Anxiolytic activity

Elevated plus maze (EPM) test

The EPM test was used to explore the anxiolytic activity of the extract of A. trilobata in Swiss albino mice. The EPM apparatus consisted of two open arms (5 × 10 cm2) and two closed arms (5 × 10 × l5 cm3) with a mid-point (5 × 5 cm2) [19, 20]. Swiss albino mice of either sex were used in this study and the treatment was as described in the experimental design section. After 60 min, each group of mice was individually placed in the midpoint of the apparatus and the numbers of entries into the open and closed arms, respectively, were counted. The study recorded for 5 min. At the end of the experiment, the mice were euthanised using diethyl ether anaesthesia.

Hole-board test (HBT)

The HBT assessed the anxiolytic activity of the extract of A. trilobata. The device was made up of a wooden box with a size of 40 × 40 × 25 cm3 with 16 evenly distributed holes, each measuring 3 cm in diameter. The apparatus was elevated from the floor to a height of 25 cm. The treatment of each group was as described in the experimental design section. After 30 min of dosing, each mouse was placed in the apparatus and we counted the number of head dips over 5 min and determined the latency of the first head dip [21, 22]. At the end of the experiment, the mice were euthanised using diethyl ether anaesthesia.

Locomotor and exploratory activity

Open field test (OFT)

The locomotor and exploratory behaviours of the extract of A. trilobata in Swiss albino mice were previously determined by Saleem et al. [23]. The apparatus of the OFT construct used a wooden square with a wall height of 40 cm, which was coloured in black and white sections alternatively, totalling 25 equal squares in the box. After the treatment of the groups, as described in the experimental design section, mice were placed in the apparatus and their movements for 3 min were assessed at 0, 30, 60, 90 and 120 min of observation. At the end of the experiment, the mice were euthanised using diethyl ether anaesthesia.

Hole-cross test (HCT)

The locomotor and exploratory behaviour analysis using the hole-cross apparatus was previously carried out by Takagi et al. [24]. A wooden box with dimensions of 30 × 20 × 14 cm3 with a 3-cm hole located in the centre of the box was positioned at the height of 7.5 cm. The treatment of the group was as described in the experimental design section. After the treatment, each mouse was individually placed in the apparatus and the number of holes crossed was counted for 3 min at 0, 30, 60, 90 and 120 min of observation. At the end of the experiment, the mice were euthanised using diethyl ether anaesthesia.

Antidepressant activity

Forced swim test (FST)

The antidepressant activity was assessed by FST according to the previously explained method of David et al. [25]. The treatment of the groups was as described in the experimental design section. Sixty minutes after the administration of extract and reference drug mice were individually placed in a plastic apparatus measuring 25 × 15 × 25 cm3, which was filled with water (15 cm) with a consistent water temperature of 25 °C ± 2 °C. The placement of individual mice in the apparatus was recorded for 6 min, with the initial 2 min considered as the adjustment time and the remaining 4 min measured as the immobile time. At the end of the experiment, the mice were euthanised using diethyl ether anaesthesia. The following equation was used to calculate the percentage of inhibition of immobility:

$$ \mathrm{Inhibition}\ \left(\%\right)=\frac{\mathrm{A}-\mathrm{B}\ }{\mathrm{A}} \times 100 $$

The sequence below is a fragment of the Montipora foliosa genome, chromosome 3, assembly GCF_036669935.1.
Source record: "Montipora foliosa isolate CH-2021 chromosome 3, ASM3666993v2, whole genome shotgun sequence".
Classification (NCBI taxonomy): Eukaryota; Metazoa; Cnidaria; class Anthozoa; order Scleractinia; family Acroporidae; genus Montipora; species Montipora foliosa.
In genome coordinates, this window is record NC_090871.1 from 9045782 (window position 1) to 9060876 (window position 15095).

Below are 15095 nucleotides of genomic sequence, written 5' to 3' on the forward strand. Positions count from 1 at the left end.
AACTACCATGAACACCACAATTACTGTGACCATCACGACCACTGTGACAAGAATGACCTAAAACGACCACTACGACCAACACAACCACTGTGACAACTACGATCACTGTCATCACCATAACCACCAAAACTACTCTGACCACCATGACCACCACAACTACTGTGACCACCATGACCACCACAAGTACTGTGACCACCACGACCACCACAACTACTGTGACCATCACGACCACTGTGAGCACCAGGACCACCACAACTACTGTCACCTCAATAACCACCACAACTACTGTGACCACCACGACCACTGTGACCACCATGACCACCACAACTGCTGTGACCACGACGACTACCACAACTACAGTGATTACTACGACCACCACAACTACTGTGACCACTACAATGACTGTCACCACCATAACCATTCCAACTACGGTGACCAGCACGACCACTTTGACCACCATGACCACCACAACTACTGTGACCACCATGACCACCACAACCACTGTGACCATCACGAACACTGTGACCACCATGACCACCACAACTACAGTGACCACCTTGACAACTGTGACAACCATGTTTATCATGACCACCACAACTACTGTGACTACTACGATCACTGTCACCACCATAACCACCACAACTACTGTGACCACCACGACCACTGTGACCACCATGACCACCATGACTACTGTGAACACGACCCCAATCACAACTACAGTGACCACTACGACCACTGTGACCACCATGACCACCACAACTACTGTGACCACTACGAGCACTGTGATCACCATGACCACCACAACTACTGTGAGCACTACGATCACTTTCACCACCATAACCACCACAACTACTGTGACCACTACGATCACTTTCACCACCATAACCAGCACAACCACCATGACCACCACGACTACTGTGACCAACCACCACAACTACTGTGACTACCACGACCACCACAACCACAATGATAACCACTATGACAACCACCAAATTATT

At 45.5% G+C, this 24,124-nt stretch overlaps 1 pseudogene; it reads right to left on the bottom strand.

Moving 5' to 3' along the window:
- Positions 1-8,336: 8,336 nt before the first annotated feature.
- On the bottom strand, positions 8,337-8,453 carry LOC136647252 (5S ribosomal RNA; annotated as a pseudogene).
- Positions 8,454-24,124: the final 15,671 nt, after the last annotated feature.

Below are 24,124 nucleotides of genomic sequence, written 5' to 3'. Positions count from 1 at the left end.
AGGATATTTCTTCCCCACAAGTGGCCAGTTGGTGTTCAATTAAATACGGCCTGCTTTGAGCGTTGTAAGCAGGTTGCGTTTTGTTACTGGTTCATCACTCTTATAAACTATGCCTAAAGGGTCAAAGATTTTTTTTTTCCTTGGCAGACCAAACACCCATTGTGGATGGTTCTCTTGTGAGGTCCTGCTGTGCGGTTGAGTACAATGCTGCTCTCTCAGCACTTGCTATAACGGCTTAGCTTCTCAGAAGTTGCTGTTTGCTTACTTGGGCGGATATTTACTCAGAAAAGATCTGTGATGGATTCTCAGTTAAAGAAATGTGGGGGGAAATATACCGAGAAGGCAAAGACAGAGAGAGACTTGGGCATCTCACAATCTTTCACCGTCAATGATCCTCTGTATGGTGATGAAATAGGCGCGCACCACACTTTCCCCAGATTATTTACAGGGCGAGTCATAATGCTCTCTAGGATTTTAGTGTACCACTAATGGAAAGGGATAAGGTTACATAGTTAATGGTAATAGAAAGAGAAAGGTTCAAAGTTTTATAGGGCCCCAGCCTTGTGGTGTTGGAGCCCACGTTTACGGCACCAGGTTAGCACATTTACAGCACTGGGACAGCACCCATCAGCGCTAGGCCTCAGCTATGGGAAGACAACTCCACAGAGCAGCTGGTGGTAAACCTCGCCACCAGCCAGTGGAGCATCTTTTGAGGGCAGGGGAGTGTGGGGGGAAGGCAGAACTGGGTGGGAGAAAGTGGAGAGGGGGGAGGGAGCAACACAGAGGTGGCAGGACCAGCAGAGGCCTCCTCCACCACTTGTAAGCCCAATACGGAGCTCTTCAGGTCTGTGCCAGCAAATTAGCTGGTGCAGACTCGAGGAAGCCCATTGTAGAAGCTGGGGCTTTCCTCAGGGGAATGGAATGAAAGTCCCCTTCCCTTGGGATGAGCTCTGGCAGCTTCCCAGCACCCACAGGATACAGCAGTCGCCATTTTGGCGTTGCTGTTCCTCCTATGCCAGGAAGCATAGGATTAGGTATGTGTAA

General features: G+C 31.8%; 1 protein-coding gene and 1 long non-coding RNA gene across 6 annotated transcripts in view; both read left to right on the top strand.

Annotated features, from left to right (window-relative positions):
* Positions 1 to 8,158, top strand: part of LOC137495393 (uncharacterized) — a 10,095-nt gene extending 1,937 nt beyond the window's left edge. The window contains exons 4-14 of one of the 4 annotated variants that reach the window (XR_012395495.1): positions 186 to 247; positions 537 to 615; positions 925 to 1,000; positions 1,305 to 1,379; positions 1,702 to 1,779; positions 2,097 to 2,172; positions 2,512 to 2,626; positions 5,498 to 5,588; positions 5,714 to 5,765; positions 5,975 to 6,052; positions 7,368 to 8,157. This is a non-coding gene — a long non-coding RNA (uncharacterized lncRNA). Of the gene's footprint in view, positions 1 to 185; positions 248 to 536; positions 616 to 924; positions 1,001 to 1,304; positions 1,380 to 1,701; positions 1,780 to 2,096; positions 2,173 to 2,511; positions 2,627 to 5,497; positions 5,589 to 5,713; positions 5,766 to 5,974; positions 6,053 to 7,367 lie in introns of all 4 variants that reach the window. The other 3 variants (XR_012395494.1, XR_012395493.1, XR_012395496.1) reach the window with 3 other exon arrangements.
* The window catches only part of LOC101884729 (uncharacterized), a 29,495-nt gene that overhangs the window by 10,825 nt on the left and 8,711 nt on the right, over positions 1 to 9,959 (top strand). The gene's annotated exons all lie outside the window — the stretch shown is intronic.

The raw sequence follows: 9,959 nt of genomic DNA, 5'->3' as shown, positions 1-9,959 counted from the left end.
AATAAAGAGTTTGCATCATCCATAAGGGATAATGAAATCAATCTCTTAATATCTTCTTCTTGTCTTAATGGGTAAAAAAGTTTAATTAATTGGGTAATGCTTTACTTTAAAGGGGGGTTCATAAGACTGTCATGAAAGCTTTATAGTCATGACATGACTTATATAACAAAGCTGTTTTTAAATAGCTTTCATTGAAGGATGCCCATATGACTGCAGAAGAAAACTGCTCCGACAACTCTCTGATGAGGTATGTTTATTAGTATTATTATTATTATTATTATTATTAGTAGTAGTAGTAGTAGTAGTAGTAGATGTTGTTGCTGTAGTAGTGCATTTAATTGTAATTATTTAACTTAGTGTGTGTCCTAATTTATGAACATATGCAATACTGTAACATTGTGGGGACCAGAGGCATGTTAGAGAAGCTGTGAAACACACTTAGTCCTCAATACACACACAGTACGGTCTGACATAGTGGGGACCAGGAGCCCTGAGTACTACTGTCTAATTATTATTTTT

where A is the mean immobility time of the control and B is the mean immobility time of the test sample, respectively.

Tail suspension test (TST)

The TST was used to evaluate the antidepressant activity of A. trilobata extracts according to a previously explained method [26]. The treatment of the groups was as described in the experimental design section. Sixty minutes after treatment, mice were individually hung by their tails using adhesive tape positioned nearly 1 cm from the tip of the tail. The recoding and percentage of immobility were calculated as the TST results. At the end of the experiment, the mice were euthanised using diethyl ether anaesthesia.

Statistical analysis

The study results were expressed as mean ± standard error of the mean, where p < 0.05, p < 0.01 and p < 0.001 were considered to be statistically significant. The statistical analysis followed by one-way analysis of variance (ANOVA) (Dunnett’s test), comparing the test groups to the negative control (1% Tween-80) using GraphPad Prism version 8.4 (GraphPad Software Inc., San Diego, CA, USA).

Results

Effect of different extracts of A. trilobata on anxiolytic activity in the EPM test

EPM testing is mostly used to investigate anxiolytic behaviour in mice. Table 1 presents the results of EPM testing, where diazepam (1 mg/kg) led to a significant degree of (p < 0.001) increased entry into the open arms (69.33% ± 1.15%) as compared with the negative control (30.33% ± 0.88%). The ANOVA of the 400 mg/kg dose of NFATL and NFATS similarly showed a significant degree of (p < 0.05) increased entry into the open arms (32.23% ± 2.42% and 41.84% ± 3.19%, respectively). In general, different extracts of A. trilobata triggered a significant dose-dependent reduction in anxiety behaviour. Also, the other doses of A. trilobata extracts showed a nonsignificant (p > 0.05) reduction in terms of entry into the open arms when compared with the negative control group.

Table 1 Anxiolytic activity of different extract of A. trilobata on elevated plus-maze test

Effects of anxiolytic activity following the administration of A. trilobata extract during HBT

During the HBT, the number of head dips was significantly increased in a dose-dependent manner for MEATL, NFATL, MEATS (400 mg/kg) and NFATS (400 mg/kg) relative to in the negative control group. A similar effect was observed following treatment with diazepam, whereas nonsignificant activity was observed for the 200-mg/kg doses of MEATS and NFATS. Furthermore, the latency for the first head dip showed significant behaviour in correlation with diazepam, whilst the outcomes of other treatments of A. trilobata had no significance. Table 2 presents the anxiolytic activity recorded during HBT.